Update, June 6, 2011: Don’t bother reading this post. Nothing of the sort was announced by Apple. Instead, go read: My Reaction To Apple’s WWDC Keynote
According to the source, Apple has developed a system to make users’ Time Machine backups available through its new iCloud service.
This is the “Home Folder” access concept that we’ve detailed before (how it will be accessed using NFC iPhones and the role of the Mac App Store). All your files and data — pictures, videos, Word and Excel documents, and so on — will be available anytime, anywhere, on both Mac OS X and iOS devices.
The surprising thing is, iCloud won’t be fed through Apple’s massive new data center in North Carolina, as you might expect.
Instead, the system will be based on Time Capsule, Apple’s wireless router and hard drive backup that’s currently sold in 1TB and 2TB versions. As rumored, Time Capsule will be updated, becoming less of a local backup and more of a personal cloud server, like the newer souped-up NAS (Network Attached Storage) drives from companies like Iomega (we reviewed one here). The new Time Capsule is rumored to run on iOS and come with embedded A4 or A5 CPUs.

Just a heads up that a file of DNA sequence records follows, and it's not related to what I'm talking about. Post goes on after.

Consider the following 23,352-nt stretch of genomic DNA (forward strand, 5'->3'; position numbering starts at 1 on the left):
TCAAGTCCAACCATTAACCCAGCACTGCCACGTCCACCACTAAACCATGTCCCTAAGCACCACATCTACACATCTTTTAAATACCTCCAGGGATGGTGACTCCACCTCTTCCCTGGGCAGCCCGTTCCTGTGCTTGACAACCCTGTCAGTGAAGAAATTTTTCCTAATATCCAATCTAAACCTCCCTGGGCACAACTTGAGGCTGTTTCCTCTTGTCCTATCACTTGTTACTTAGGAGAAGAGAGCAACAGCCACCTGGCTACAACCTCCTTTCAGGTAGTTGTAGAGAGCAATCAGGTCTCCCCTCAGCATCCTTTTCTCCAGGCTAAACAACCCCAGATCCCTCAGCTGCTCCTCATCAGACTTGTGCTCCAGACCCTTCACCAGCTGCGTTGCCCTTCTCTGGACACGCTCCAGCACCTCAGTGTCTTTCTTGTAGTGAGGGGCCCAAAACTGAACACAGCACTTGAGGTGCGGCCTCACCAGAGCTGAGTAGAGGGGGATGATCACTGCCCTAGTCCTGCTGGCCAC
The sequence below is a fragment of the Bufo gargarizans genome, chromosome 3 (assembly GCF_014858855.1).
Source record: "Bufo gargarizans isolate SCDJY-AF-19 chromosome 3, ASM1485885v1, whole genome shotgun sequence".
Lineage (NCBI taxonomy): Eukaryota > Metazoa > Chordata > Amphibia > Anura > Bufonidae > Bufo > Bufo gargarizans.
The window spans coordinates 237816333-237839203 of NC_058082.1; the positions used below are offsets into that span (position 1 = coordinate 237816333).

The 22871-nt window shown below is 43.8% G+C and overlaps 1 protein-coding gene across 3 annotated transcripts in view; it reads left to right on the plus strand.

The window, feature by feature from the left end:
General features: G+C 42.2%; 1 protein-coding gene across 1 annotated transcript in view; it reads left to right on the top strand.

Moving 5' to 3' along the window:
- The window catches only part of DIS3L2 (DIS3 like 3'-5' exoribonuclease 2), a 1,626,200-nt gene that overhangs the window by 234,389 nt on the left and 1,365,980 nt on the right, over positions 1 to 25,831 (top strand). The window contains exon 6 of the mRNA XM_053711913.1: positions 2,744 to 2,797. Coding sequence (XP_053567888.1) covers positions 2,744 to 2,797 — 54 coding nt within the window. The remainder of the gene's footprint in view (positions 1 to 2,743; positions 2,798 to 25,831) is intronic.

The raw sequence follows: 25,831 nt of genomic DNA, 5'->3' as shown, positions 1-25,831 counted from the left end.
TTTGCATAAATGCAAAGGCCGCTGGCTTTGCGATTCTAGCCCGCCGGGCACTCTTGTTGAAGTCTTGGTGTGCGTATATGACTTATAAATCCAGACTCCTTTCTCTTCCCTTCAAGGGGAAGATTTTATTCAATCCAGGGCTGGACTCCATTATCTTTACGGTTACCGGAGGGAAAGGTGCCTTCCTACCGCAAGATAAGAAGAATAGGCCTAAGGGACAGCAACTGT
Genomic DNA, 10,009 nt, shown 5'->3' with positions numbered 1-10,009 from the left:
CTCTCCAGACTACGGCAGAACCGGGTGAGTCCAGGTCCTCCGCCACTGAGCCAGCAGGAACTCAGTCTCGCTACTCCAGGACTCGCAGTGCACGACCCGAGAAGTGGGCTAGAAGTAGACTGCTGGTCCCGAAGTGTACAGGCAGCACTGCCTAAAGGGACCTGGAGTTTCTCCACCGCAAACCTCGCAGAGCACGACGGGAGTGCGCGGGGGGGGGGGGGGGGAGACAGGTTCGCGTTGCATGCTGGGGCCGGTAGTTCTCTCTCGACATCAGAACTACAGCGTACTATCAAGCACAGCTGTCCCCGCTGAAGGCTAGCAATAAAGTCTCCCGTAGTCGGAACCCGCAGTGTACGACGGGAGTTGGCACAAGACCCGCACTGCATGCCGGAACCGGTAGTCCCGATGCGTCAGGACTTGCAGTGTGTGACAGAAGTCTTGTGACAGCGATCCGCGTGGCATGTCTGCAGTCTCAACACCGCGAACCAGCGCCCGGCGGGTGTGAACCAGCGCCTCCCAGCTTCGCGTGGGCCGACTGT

Boldfaced emphasis added by me.
That is just … brilliant!
Do you know what happens when your stuff is stored in the Cloud?
1) HaXXorz can get to it — hello, Sony!
2) The service provider can be served with a Search Warrant to rummage through your stuff — without you ever knowing!
I didn’t think Apple ever wanted to step into the quagmire everyone else is in, being served with Warrants every damn day from every damn agency — as well as from lawyers of the RIAA, MPAA, et al.
Instead, you own your stuff at home. And if anyone wants to get to it, they must notify you. (Unless, of course, you get some insane judge who approves one of those anti-American and un-Constitutional “warrantless” searches — basically a legal breaking and entering.)
See, this is the kind of thing HP should have thought of for webOS. I don’t like the idea of putting my Contacts, Calendar, etc, on someone else’s property.
Apple — if this is true — has again shown it can out-think all of its competitors.